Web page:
Did you know February is Women in Horror Month? I didn't either! Here it is, more than halfway through the month, and I've only just discovered this. Even worse, it's the SIXTH annual WIHM. What?
In celebration of Women in Horror Month, I'm passing along The Top 25 Women Horror Writers You Haven't Heard of But Probably Should Have, by Hellnotes that M.B. Partlow told me about, and adding one book by each of these women to the Best Horror list I'm doing, wherein I read a book that has been claimed to be one of the best and do a review every other Friday.
Now, technically WIHM is all about supporting females in horror films, but I'm choosing to see it as supporting all women involved in horror, be it film, writing, or other visual arts. After all, there are those who still don't take women in horror seriously. We don't know about blood and horror? Have you BEEN in a delivery room? How do girls know they've become women? Blood, that's how. We've got it down pat.
And, as addressed in my Psycho Horror Lovers Unite post, most of the horror fans I know are female. Comments on the post bore this out, as well. If that's so, shouldn't there be more women writing horror or producing/directing/writing horror films?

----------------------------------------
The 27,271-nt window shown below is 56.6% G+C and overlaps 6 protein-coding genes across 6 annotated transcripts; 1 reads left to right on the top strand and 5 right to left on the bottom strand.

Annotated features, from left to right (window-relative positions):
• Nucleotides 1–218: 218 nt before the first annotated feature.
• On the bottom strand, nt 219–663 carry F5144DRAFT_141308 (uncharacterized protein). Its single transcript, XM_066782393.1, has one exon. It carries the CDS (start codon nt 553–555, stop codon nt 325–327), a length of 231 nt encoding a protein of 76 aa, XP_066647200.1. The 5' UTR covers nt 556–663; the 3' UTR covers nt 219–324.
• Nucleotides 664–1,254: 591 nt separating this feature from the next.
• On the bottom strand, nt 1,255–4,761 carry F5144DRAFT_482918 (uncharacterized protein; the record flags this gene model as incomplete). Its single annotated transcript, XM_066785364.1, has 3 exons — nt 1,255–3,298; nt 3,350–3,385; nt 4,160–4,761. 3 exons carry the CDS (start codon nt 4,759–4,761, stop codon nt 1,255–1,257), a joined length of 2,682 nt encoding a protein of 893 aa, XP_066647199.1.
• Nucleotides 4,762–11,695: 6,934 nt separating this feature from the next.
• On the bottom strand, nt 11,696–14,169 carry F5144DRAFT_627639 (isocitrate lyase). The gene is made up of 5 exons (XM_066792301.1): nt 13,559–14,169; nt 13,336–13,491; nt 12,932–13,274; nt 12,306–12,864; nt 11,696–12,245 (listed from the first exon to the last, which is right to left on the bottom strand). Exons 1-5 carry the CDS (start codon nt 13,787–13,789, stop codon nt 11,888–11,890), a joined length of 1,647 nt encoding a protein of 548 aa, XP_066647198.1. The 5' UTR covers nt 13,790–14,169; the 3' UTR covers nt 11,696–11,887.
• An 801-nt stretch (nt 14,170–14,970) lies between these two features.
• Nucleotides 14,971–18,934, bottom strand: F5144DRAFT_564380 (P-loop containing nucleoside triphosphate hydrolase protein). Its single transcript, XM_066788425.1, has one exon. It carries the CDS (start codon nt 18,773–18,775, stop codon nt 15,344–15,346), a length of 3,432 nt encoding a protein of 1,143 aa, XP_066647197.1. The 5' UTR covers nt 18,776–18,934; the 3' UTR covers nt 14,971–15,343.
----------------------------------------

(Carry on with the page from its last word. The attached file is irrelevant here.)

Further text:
In all fairness, there are already books by women on the best horror list I'm reading. In fact, I've read the Kathe Koja book mentioned in the Hellnotes list and even done my review on it already. It wasn't really my cup of tea, but neither were a couple of the other books, whether by men or women. The women from this list who are already featured in the best horror lists I'm reading through are Caitlin R. Kiernan, Tananarive Due, and Kathe Koja. That leaves 22 women for me to read in addition to the rest of the list.
Have you read books by any of these 25 women? Did you know about WIHM? Do you think women are seen as scary as much as men are?
May you find your Muse.